Cheers Steffen

    • Adam from Adelaide, Australia

      Hi Craig
      My experience is that all lagers are fine to drink.
      Lagers, including pilsners, use a different strain of yeast compared to ales, wheat beers and stouts. Lager yeasts work at much colder temperatures, for a longer time and are bottom fermenting. Ale yeasts are top fermenting at higher temperatures and act quickly.
      I drink any lager I see including unfiltered lagers (my Lobethal Bierhaus test) and dark malt lagers (eg. Asahi Dry Black and a few from my local breweries).
      Some companies use Brewers Clarex to reduce gluten in beers, including ales. They always seem fine too.
      Like many here I have regular health check-ups. I had mine recently, and the doctor was very happy with my results. I’ve told him how I drink lagers, but am extremely careful to not eat food containing gluten. He said to continue what I’m doing.

      • Avatar photo

        Fantastic Adam. Likewise, no gluten in food, regular beer and check-ups are fine. Cheers Steffen

  4. Adam from Adelaide, Australia

    Congratulations and thank you Steffen for all your time, effort and enthusiasm just so that we coeliacs can once again enjoy real beer.

  5. Prodigy24

    I read this several times if I miss a link. I was waiting for a list of brands an test result, what a useless post.

    • Avatar photo

      Hi Prodiy24, good idea I have added the link with all test results to the post. The list is also always be available through the navigation under Test Results.

      Cheers Steffen

  6. Mike B

    Hi Steffen,

    Amazing work! So incredibly helpful.

    Do you tend to drink less beer than before you were diagnosed Celiac? I was just diagnosed, and was wondering if I should avoid the nights where I have 7-10 beers. I’ve been drinking beer and eating gluten my whole life with seemingly no symptoms. I only got tested because an immediate family member tested positive.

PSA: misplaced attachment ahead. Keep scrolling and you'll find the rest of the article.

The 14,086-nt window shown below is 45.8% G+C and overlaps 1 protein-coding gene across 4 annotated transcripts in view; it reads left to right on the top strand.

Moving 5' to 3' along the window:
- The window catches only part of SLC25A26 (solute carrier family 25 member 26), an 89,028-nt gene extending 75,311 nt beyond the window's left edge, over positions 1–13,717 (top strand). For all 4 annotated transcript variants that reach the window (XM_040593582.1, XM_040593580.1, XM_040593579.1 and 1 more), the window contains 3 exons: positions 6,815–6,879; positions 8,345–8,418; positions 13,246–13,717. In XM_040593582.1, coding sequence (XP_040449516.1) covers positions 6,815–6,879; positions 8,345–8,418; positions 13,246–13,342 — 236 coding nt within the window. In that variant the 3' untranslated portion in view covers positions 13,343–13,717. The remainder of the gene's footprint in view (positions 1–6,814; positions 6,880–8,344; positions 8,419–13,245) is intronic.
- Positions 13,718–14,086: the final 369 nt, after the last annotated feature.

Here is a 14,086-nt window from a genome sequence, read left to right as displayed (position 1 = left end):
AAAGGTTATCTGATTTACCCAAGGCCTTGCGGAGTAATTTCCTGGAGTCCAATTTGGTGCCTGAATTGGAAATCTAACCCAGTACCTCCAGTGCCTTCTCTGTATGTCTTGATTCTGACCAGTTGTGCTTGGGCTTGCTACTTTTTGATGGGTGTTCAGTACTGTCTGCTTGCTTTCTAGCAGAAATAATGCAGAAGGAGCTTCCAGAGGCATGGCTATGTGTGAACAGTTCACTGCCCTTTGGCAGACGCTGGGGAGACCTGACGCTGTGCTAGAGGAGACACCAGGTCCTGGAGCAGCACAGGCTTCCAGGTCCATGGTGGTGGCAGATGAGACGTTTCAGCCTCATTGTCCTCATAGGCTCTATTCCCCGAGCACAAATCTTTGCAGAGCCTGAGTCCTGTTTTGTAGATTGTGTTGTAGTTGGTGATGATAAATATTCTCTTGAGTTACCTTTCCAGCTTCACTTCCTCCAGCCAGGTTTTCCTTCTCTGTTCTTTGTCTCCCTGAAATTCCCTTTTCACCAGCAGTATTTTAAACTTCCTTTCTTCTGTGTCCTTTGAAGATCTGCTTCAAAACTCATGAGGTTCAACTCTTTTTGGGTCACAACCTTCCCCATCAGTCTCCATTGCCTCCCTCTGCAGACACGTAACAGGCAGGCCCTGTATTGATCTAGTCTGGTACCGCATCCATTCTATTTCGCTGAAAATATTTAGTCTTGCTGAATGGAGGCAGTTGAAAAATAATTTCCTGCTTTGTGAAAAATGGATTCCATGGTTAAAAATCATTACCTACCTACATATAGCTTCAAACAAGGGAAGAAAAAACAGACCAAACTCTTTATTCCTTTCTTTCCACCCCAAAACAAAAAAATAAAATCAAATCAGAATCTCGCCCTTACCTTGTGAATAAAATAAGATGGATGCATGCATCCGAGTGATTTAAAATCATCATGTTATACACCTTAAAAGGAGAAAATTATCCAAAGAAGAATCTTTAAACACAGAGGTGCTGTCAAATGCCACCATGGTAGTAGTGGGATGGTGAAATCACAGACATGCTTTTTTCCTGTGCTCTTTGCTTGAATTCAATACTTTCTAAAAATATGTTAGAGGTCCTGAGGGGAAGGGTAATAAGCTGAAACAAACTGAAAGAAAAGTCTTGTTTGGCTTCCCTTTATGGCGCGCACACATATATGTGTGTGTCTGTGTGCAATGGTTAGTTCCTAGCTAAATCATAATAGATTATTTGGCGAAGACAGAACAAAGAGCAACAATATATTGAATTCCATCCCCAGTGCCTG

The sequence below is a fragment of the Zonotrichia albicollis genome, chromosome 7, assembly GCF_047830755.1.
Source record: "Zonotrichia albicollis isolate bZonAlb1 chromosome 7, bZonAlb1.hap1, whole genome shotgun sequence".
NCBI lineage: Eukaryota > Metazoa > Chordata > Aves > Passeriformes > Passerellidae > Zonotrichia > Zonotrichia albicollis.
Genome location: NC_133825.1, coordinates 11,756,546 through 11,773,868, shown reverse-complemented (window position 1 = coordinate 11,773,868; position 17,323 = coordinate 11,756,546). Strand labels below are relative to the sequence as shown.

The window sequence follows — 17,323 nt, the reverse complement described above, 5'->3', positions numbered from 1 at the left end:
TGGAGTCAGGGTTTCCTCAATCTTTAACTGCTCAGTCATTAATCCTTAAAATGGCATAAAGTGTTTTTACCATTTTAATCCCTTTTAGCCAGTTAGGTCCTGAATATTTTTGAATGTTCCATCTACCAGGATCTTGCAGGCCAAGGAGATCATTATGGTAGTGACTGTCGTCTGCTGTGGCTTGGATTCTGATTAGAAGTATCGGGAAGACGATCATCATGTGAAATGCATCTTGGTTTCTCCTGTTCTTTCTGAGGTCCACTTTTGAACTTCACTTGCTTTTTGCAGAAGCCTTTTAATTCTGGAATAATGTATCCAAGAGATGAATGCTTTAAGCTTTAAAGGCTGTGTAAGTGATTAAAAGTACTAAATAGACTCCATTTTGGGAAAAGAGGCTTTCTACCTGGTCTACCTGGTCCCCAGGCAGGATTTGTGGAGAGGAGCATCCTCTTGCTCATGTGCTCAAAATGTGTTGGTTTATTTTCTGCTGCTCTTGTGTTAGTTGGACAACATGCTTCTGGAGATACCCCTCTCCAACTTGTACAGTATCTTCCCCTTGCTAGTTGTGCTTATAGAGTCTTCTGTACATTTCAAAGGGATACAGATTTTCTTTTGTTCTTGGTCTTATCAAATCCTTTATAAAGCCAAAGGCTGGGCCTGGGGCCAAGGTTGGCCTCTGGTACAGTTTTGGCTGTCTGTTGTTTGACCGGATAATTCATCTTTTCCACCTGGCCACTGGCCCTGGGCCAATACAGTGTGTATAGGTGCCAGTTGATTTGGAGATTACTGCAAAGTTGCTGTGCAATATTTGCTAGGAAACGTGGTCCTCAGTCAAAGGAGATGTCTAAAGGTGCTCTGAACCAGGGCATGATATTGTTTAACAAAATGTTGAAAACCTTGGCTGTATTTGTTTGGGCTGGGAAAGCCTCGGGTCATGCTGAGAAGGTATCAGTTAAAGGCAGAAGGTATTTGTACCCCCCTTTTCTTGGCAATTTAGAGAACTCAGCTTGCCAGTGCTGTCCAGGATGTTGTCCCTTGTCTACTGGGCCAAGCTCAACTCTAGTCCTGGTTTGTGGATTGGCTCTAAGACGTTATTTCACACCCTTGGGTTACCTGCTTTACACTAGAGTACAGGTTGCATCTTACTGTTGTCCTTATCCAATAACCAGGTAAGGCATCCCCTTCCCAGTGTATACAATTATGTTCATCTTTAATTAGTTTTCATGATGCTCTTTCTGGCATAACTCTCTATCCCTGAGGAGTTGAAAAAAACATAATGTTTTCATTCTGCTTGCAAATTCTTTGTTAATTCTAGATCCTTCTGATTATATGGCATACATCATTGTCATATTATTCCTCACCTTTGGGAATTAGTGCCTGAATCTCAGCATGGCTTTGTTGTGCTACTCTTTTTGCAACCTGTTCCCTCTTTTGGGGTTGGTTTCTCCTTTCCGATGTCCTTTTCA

Again, terrific work!

    • Avatar photo

      Hi Mike, thanks for the kind words.
      Actually what you describe is what happened to many of us Celiacs. There are Celiacs who can cope with gluten better than others. Hence, my focus is on low gluten beers and not gluten free beers (e.g. made from sorghum).
      I don’t drink less beer only because of my diagnose. I mean I stopped eating Pizza and cake and wonderful German bread but I didn’t want to give up proper beer.

      Cheers Steffen

      • Mike B

        Great information, and thank you for the reply.

        I’m wondering…are there more updated homemade gluten tests and have you planned on doing more recent tests on these beers? I see most tests are done 5-8 years ago, so was curious if a) there are new methods of testing and b) if the breweries adjusted their formula.

        Certainly not looking to add more work for you! Just curious.

        Cheers from Canada, good sir. The most helpful website I’ve come across.

        • Avatar photo

          Hi Mike, you are absolutely right, all the tests are just snapshots. Recipes, brewing processes, brewing locations etc. can change and so can return a totally different test result.
          I stopped testing recently, will keep the site alive as long as I can and post tests from contributors.

          Cheers Steffen

          • Eetu

            Oh no.
            I just found this site and after being overcome with joy that someone is doing this i stumble on your post saying you are stopping testing. Oh life is cruel. I hope other contributors can keep this site alive, because I’m a beer lover and sick of drinking the 3 gluten free lagers the Finnish celiac association considers gluten free.

  7. John larsen

    Please continue! For the first time in many years I’m having beers again, your website gave me the confidence.